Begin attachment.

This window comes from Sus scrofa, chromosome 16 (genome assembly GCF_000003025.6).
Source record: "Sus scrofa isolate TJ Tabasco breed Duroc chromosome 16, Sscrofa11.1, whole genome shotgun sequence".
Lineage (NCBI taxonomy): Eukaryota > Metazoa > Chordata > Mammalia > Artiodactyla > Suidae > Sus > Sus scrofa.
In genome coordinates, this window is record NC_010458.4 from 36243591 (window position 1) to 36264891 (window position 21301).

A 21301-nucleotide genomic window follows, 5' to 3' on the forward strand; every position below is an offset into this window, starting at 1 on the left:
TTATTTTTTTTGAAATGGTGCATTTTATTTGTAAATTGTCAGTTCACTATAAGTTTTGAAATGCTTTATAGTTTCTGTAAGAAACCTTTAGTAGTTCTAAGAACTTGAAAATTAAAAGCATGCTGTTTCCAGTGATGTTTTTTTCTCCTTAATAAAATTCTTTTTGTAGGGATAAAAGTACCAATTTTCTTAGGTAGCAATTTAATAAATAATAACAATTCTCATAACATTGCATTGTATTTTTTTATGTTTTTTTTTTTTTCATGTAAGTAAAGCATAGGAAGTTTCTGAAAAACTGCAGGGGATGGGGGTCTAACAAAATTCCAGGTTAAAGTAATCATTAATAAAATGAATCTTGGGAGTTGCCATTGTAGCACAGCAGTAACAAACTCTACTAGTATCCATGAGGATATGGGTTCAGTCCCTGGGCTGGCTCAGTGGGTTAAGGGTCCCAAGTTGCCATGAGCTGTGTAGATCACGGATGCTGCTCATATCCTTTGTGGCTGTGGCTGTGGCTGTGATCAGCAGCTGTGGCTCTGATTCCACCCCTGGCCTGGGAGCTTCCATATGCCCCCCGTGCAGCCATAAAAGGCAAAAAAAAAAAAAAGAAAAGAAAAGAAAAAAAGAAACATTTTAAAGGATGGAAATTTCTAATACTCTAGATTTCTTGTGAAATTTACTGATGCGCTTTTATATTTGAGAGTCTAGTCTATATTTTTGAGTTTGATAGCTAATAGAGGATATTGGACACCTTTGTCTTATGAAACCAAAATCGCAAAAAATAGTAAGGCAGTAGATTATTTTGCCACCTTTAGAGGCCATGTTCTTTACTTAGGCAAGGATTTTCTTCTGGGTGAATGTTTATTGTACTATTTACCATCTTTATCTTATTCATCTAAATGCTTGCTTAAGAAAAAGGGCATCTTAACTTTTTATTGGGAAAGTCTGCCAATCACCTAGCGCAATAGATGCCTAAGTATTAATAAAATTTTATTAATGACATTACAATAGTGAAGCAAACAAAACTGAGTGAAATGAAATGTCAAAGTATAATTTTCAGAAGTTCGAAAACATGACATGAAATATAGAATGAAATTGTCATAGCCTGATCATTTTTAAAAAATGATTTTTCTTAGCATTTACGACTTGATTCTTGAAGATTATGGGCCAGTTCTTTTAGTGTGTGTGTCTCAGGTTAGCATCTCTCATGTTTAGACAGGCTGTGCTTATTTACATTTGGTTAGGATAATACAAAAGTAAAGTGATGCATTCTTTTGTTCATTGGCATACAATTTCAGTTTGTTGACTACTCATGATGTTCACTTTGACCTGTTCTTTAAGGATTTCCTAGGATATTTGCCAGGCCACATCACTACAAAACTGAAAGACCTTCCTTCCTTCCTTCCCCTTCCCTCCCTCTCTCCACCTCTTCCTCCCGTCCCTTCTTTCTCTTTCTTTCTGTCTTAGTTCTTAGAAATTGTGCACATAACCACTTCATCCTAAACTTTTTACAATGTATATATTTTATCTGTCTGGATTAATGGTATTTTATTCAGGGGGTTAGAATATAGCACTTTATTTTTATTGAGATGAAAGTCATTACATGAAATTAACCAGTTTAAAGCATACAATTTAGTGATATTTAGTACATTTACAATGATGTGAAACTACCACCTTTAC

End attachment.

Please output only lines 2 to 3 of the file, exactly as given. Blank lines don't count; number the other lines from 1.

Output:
Source record: "Sus scrofa isolate TJ Tabasco breed Duroc chromosome 16, Sscrofa11.1, whole genome shotgun sequence".
Lineage (NCBI taxonomy): Eukaryota > Metazoa > Chordata > Mammalia > Artiodactyla > Suidae > Sus > Sus scrofa.